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Expert Rev Vaccines. 2009 Dec;8(12):1643-52. doi: 10.1586/erv.09.137.

Development of Peru-15 (CholeraGarde), a live-attenuated oral cholera vaccine: 1991-2009.

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International Centre for Diarrhoeal Disease Research, Bangladesh, GPO Box 128, Mohakhali, Dhaka, 1000, Bangladesh.


Epidemics of severe dehydrating cholera are on the increase in resource-limited settings around the world. Adults, children and young infants are all at risk of these infections. Considerable efforts have been made for the development of safe and efficacious oral cholera vaccines over the last three decades. Whole-cell-inactivated as well as live oral cholera vaccines have been developed and tested in different field settings to determine the efficacy and/or effectiveness of such vaccines for reducing life-threatening disease. This review follows the trail of the development of CholeraGarde, a live-attenuated Vibrio cholerae O1 vaccine candidate of the El Tor biotype and Inaba serotype. CholeraGarde, also well known as Peru-15, was derived from V. cholerae O1 strain C6709, a clinical isolate from Peru. The vaccine has now been tested in over 500 individuals, adults and children and shows a good safety and immunogenicity profile. At a dose of around 10(8) CFU, it is immunogenic in adults in the USA, as well as in adults, children and infants in Bangladesh. The vaccine has been tested in infants of 9 months of age where a single 10(8) CFU dose was safe and immunogenic while a tenfold lower dose was not. Excretion of the strain was higher in adults in the USA and low in Bangladeshi participants in all age groups. Phase II studies of CholeraGarde are ongoing in cholera-endemic countries to concomitantly administer it to infants with the parenteral measles vaccine. Studies on HIV-positive individuals are also ongoing to determine safety, immunogenicity and contraindications, if any. Phase III studies are being targeted to determine the protective efficacy of CholeraGarde and for further development of a single-dose vaccine that will protect infants and also other age groups from endemic and epidemic cholera.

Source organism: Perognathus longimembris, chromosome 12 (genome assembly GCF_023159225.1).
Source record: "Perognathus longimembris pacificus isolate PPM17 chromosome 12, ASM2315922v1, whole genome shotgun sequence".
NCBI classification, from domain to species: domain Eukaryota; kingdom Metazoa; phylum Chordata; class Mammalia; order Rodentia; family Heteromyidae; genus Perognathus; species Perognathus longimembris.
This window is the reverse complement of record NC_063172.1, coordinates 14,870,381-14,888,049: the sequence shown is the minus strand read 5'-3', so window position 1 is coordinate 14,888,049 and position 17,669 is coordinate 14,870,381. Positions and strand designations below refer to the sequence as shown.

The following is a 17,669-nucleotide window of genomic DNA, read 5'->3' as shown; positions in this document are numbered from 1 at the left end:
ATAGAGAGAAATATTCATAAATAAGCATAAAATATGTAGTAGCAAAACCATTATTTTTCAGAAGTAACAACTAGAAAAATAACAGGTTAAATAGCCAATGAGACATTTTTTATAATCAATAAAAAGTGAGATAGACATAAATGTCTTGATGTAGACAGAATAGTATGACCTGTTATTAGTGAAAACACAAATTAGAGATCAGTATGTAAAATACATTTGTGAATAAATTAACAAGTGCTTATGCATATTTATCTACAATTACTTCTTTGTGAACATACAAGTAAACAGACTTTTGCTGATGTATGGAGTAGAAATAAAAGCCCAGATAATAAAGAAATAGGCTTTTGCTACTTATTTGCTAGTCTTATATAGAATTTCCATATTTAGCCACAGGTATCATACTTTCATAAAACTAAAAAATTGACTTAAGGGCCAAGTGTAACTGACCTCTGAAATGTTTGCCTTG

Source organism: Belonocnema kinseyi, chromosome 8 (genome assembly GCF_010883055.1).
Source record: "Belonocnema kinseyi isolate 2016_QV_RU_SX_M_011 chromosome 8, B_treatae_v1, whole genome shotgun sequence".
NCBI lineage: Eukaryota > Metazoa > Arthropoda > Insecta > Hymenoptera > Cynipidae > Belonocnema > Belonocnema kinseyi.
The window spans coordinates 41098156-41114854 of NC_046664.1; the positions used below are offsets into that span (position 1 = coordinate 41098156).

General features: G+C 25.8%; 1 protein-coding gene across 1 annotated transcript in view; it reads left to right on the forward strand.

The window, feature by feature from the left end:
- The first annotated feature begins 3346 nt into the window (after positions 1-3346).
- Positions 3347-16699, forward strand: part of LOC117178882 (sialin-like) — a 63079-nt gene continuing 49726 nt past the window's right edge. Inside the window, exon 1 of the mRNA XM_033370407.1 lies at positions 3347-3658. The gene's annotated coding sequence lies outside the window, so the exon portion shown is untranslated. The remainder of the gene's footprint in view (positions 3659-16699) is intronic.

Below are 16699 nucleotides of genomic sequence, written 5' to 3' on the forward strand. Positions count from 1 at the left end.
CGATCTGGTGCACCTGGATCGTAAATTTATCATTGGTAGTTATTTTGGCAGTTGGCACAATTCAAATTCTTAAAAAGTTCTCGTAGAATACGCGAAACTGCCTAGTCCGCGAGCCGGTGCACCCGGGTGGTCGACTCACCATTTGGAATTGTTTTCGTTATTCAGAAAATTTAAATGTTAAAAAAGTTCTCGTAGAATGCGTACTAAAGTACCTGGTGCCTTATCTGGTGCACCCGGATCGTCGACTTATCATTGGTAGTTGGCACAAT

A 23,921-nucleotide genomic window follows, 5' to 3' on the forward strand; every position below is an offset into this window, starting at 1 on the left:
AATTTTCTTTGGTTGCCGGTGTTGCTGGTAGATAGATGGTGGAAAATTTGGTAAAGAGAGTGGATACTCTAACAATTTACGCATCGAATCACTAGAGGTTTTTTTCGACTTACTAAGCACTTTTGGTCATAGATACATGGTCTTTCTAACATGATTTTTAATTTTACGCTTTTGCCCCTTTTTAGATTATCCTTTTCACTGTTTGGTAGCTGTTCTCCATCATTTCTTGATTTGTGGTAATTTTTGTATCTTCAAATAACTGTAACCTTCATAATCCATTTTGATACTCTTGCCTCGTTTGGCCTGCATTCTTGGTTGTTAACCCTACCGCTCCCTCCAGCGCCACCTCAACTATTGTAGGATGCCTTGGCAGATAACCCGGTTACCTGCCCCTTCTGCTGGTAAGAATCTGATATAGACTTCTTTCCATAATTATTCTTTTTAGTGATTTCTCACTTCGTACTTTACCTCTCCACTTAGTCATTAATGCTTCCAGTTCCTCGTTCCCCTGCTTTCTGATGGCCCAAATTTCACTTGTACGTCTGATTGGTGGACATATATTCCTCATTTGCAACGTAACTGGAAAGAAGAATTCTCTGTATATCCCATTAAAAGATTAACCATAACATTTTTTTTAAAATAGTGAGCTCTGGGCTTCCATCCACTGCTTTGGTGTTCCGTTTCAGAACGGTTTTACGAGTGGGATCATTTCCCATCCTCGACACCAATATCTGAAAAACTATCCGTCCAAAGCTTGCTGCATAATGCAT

[Indexed for MEDLINE]

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